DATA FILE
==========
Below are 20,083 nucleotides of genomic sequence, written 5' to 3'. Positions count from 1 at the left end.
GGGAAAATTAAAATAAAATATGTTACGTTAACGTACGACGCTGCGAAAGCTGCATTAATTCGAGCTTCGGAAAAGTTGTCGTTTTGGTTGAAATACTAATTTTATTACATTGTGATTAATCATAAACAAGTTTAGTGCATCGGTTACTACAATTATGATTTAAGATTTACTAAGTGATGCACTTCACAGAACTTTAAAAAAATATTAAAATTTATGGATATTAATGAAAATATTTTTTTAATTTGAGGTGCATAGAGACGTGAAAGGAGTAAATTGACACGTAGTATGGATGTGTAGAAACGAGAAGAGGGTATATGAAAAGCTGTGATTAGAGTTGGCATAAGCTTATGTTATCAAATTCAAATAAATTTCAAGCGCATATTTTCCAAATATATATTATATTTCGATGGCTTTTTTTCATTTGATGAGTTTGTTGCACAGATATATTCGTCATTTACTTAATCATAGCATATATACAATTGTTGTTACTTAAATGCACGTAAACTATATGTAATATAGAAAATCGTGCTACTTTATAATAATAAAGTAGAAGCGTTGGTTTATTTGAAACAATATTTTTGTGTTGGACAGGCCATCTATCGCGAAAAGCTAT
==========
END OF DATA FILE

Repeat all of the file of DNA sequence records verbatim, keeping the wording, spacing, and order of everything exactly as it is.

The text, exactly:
Below are 20,083 nucleotides of genomic sequence, written 5' to 3'. Positions count from 1 at the left end.
GGGAAAATTAAAATAAAATATGTTACGTTAACGTACGACGCTGCGAAAGCTGCATTAATTCGAGCTTCGGAAAAGTTGTCGTTTTGGTTGAAATACTAATTTTATTACATTGTGATTAATCATAAACAAGTTTAGTGCATCGGTTACTACAATTATGATTTAAGATTTACTAAGTGATGCACTTCACAGAACTTTAAAAAAATATTAAAATTTATGGATATTAATGAAAATATTTTTTTAATTTGAGGTGCATAGAGACGTGAAAGGAGTAAATTGACACGTAGTATGGATGTGTAGAAACGAGAAGAGGGTATATGAAAAGCTGTGATTAGAGTTGGCATAAGCTTATGTTATCAAATTCAAATAAATTTCAAGCGCATATTTTCCAAATATATATTATATTTCGATGGCTTTTTTTCATTTGATGAGTTTGTTGCACAGATATATTCGTCATTTACTTAATCATAGCATATATACAATTGTTGTTACTTAAATGCACGTAAACTATATGTAATATAGAAAATCGTGCTACTTTATAATAATAAAGTAGAAGCGTTGGTTTATTTGAAACAATATTTTTGTGTTGGACAGGCCATCTATCGCGAAAAGCTAT